For the sake of consistency, I will keep referring to these big priorities as Rocks in this article.

Rocks & Metrics

Although the book recommends setting Rocks that are clearly measurable, so far we found it more practical to phrase the Rocks in a way that they clearly communicate the direction of action to take. And for each Rock, we define a Target Metric, which is the specific target we want to achieve.

Examples of Rocks and Key Metrics: Ultimately, a Rock and its Key Metric should be specific enough to tell whether we achieved it or not by the end of the quarter (the color coding is just a status indicator)

Preconditions: What is needed before kicking off a quarterly planning workshop?

The specific workshop process you will see below is ideally preceded by a couple of steps:

1) Clarity on annual goals 

Company level annual goals were set by the leadership team and are clearly communicated across the organization.

The Entrepreneurial Operating System contains a practical guide on how to run the annual goal setting for the company by its leadership team.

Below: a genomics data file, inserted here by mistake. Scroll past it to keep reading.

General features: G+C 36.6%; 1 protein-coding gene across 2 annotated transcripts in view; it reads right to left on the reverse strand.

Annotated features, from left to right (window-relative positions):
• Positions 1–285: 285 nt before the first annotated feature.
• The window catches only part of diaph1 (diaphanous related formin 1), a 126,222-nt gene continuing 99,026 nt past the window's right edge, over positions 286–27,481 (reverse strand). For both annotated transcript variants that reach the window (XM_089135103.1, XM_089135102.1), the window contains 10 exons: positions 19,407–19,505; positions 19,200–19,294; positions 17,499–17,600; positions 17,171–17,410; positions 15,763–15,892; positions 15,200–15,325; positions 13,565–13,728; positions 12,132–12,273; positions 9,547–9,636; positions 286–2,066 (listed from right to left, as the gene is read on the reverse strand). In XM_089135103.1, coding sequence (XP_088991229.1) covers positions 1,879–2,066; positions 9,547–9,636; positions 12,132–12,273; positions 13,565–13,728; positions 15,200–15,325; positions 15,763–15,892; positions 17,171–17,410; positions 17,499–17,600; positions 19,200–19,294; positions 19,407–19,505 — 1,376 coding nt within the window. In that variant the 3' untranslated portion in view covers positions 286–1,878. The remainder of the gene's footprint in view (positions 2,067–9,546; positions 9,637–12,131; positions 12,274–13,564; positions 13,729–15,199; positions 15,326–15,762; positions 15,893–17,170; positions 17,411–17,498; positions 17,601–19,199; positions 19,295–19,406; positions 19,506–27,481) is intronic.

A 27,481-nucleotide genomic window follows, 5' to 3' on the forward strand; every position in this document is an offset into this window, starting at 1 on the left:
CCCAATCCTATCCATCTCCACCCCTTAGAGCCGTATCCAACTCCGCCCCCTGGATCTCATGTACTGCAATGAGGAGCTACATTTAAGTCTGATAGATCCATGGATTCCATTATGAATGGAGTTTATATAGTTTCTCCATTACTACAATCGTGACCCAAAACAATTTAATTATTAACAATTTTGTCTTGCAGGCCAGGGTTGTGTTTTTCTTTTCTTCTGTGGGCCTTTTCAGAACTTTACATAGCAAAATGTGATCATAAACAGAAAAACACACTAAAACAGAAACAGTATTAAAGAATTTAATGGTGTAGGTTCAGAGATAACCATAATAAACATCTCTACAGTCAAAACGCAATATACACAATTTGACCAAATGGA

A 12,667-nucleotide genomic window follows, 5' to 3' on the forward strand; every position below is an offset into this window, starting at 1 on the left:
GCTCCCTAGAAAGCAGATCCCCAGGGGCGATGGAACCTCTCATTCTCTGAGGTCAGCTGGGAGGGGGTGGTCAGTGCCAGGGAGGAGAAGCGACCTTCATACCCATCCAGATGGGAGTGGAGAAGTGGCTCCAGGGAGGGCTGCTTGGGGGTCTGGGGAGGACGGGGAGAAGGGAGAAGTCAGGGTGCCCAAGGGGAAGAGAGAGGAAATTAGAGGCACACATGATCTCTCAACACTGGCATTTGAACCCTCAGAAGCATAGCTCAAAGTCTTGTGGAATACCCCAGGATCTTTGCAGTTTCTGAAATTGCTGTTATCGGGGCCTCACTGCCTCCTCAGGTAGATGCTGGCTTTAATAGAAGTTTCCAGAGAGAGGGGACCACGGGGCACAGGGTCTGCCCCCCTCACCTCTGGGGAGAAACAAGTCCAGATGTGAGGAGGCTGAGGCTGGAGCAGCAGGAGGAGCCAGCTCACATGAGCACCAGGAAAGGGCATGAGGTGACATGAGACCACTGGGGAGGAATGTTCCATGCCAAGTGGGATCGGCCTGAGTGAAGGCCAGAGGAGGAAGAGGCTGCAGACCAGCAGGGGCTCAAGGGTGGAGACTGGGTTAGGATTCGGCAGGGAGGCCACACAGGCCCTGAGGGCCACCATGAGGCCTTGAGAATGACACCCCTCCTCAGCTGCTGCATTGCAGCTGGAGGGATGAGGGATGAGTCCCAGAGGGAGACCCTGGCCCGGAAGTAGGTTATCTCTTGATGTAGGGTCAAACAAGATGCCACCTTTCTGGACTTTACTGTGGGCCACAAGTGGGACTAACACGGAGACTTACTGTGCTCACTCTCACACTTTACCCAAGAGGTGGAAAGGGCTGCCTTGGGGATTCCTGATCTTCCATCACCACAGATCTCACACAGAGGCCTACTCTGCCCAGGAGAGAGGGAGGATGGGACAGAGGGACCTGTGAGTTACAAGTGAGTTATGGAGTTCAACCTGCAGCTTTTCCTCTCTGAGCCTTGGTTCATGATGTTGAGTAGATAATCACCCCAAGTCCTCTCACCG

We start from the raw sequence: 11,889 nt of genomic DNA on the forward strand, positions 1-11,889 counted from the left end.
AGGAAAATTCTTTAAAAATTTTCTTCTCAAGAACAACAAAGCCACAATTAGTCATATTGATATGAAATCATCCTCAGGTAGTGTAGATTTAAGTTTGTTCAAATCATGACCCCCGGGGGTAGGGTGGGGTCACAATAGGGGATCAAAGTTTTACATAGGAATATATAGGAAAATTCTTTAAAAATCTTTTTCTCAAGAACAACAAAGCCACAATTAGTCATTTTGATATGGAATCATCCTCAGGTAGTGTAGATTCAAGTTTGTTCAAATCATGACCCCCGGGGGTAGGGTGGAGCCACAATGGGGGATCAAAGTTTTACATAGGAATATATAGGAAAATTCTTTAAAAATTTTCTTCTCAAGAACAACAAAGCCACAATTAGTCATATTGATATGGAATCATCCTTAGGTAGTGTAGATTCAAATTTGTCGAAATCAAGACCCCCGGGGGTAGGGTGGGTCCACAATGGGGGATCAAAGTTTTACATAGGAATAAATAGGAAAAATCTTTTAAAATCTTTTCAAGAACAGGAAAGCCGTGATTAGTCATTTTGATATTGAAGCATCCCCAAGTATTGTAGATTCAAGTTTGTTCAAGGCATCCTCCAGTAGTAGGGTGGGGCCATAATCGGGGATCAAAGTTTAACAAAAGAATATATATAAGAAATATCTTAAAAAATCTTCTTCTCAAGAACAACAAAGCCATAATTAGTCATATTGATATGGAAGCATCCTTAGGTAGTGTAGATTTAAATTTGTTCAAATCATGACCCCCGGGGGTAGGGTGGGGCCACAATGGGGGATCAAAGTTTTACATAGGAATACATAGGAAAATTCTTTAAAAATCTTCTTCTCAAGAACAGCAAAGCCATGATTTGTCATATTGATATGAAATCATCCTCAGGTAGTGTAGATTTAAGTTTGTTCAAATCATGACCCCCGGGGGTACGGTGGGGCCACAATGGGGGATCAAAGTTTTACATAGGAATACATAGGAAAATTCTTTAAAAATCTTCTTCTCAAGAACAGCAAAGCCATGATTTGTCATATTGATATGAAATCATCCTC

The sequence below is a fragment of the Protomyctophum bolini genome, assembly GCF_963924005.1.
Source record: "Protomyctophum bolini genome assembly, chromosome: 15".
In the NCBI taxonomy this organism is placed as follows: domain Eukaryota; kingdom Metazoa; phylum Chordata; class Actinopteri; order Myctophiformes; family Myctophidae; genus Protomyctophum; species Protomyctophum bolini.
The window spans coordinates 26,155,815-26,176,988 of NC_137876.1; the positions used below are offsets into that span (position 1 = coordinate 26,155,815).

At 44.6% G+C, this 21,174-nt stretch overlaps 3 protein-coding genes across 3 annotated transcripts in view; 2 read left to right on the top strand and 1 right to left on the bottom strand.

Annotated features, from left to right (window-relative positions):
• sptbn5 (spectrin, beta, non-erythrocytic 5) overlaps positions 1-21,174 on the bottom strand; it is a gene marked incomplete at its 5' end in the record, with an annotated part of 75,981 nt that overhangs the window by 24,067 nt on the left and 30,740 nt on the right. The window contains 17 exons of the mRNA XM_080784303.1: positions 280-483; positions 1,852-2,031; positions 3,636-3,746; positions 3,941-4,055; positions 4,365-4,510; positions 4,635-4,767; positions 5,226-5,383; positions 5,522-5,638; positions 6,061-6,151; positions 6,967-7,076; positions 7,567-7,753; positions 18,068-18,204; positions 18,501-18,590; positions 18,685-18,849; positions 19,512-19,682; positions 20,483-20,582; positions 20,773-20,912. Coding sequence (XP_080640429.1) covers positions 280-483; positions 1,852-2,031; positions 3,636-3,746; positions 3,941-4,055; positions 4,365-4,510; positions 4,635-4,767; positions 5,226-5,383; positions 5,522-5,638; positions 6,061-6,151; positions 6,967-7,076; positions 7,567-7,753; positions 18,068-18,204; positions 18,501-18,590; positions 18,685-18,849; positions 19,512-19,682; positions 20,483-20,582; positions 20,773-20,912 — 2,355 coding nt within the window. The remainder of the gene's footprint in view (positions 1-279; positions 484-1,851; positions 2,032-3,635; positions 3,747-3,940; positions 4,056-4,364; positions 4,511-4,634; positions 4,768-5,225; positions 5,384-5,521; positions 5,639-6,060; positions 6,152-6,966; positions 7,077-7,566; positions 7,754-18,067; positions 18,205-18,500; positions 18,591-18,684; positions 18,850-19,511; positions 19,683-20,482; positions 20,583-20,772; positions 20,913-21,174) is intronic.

2) Set company-level Rocks for the quarter

The process for setting priorities on a company level (i.e. the overarching big goals that are the most important for the company) is very similar to the team/department specific goal setting process outlined below.

It is an activity we do with the leadership team as the first step in our quarterly planning process, and its output is usually 5 to 7 main priorities (Company-level Rocks) that are the most important for our team to focus on during the upcoming quarter.